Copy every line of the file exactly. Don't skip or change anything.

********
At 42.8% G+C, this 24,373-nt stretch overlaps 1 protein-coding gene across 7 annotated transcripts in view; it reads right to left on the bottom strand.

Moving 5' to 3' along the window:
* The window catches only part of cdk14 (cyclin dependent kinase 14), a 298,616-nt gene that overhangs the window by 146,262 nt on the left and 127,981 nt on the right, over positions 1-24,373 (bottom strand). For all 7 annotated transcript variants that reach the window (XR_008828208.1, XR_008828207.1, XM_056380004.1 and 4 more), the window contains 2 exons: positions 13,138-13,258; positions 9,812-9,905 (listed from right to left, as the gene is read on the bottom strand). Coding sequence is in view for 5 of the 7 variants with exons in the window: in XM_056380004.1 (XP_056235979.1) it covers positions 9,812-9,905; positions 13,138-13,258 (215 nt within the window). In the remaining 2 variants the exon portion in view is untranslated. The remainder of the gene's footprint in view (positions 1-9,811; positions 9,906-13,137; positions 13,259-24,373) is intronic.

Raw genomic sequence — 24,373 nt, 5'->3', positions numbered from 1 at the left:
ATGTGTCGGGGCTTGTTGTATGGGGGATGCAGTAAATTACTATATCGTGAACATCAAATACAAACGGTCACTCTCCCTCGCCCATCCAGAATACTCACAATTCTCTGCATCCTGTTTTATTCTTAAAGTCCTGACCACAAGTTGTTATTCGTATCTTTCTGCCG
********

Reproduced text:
At 42.8% G+C, this 24,373-nt stretch overlaps 1 protein-coding gene across 7 annotated transcripts in view; it reads right to left on the bottom strand.

Moving 5' to 3' along the window:
* The window catches only part of cdk14 (cyclin dependent kinase 14), a 298,616-nt gene that overhangs the window by 146,262 nt on the left and 127,981 nt on the right, over positions 1-24,373 (bottom strand). For all 7 annotated transcript variants that reach the window (XR_008828208.1, XR_008828207.1, XM_056380004.1 and 4 more), the window contains 2 exons: positions 13,138-13,258; positions 9,812-9,905 (listed from right to left, as the gene is read on the bottom strand). Coding sequence is in view for 5 of the 7 variants with exons in the window: in XM_056380004.1 (XP_056235979.1) it covers positions 9,812-9,905; positions 13,138-13,258 (215 nt within the window). In the remaining 2 variants the exon portion in view is untranslated. The remainder of the gene's footprint in view (positions 1-9,811; positions 9,906-13,137; positions 13,259-24,373) is intronic.

Raw genomic sequence — 24,373 nt, 5'->3', positions numbered from 1 at the left:
ATGTGTCGGGGCTTGTTGTATGGGGGATGCAGTAAATTACTATATCGTGAACATCAAATACAAACGGTCACTCTCCCTCGCCCATCCAGAATACTCACAATTCTCTGCATCCTGTTTTATTCTTAAAGTCCTGACCACAAGTTGTTATTCGTATCTTTCTGCCG